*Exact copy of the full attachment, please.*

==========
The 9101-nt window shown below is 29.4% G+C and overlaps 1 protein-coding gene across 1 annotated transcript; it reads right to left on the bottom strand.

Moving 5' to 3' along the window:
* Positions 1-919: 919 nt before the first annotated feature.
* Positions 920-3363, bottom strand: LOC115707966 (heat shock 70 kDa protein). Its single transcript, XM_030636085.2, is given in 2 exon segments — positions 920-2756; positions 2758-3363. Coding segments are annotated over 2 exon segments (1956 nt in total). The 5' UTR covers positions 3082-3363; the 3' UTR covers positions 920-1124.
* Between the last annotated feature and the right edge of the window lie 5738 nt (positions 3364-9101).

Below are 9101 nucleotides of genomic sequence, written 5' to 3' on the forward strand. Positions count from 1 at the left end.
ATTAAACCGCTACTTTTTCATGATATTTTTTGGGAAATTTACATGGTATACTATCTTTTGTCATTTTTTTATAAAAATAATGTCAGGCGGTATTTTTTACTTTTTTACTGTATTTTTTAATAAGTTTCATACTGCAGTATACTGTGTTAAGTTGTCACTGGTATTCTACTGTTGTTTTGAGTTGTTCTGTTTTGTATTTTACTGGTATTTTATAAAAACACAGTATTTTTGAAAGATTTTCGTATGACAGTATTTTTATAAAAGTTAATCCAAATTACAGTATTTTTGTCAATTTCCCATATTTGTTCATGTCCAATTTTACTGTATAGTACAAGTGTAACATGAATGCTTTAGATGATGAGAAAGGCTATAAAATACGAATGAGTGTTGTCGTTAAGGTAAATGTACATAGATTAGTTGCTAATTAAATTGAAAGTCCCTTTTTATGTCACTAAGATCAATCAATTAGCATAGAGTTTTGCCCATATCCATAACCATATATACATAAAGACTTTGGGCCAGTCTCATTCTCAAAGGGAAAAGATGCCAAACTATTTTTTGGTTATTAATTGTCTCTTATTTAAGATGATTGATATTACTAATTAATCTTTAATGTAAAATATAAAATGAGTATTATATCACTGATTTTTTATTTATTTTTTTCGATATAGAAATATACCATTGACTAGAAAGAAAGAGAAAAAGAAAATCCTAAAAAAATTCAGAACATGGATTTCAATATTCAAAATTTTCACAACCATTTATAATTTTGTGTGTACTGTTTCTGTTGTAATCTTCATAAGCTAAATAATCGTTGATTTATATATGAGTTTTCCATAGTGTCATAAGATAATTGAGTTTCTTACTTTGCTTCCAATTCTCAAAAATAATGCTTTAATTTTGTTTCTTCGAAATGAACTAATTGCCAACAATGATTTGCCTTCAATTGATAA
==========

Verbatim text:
The 9101-nt window shown below is 29.4% G+C and overlaps 1 protein-coding gene across 1 annotated transcript; it reads right to left on the bottom strand.

Moving 5' to 3' along the window:
* Positions 1-919: 919 nt before the first annotated feature.
* Positions 920-3363, bottom strand: LOC115707966 (heat shock 70 kDa protein). Its single transcript, XM_030636085.2, is given in 2 exon segments — positions 920-2756; positions 2758-3363. Coding segments are annotated over 2 exon segments (1956 nt in total). The 5' UTR covers positions 3082-3363; the 3' UTR covers positions 920-1124.
* Between the last annotated feature and the right edge of the window lie 5738 nt (positions 3364-9101).

Below are 9101 nucleotides of genomic sequence, written 5' to 3' on the forward strand. Positions count from 1 at the left end.
ATTAAACCGCTACTTTTTCATGATATTTTTTGGGAAATTTACATGGTATACTATCTTTTGTCATTTTTTTATAAAAATAATGTCAGGCGGTATTTTTTACTTTTTTACTGTATTTTTTAATAAGTTTCATACTGCAGTATACTGTGTTAAGTTGTCACTGGTATTCTACTGTTGTTTTGAGTTGTTCTGTTTTGTATTTTACTGGTATTTTATAAAAACACAGTATTTTTGAAAGATTTTCGTATGACAGTATTTTTATAAAAGTTAATCCAAATTACAGTATTTTTGTCAATTTCCCATATTTGTTCATGTCCAATTTTACTGTATAGTACAAGTGTAACATGAATGCTTTAGATGATGAGAAAGGCTATAAAATACGAATGAGTGTTGTCGTTAAGGTAAATGTACATAGATTAGTTGCTAATTAAATTGAAAGTCCCTTTTTATGTCACTAAGATCAATCAATTAGCATAGAGTTTTGCCCATATCCATAACCATATATACATAAAGACTTTGGGCCAGTCTCATTCTCAAAGGGAAAAGATGCCAAACTATTTTTTGGTTATTAATTGTCTCTTATTTAAGATGATTGATATTACTAATTAATCTTTAATGTAAAATATAAAATGAGTATTATATCACTGATTTTTTATTTATTTTTTTCGATATAGAAATATACCATTGACTAGAAAGAAAGAGAAAAAGAAAATCCTAAAAAAATTCAGAACATGGATTTCAATATTCAAAATTTTCACAACCATTTATAATTTTGTGTGTACTGTTTCTGTTGTAATCTTCATAAGCTAAATAATCGTTGATTTATATATGAGTTTTCCATAGTGTCATAAGATAATTGAGTTTCTTACTTTGCTTCCAATTCTCAAAAATAATGCTTTAATTTTGTTTCTTCGAAATGAACTAATTGCCAACAATGATTTGCCTTCAATTGATAA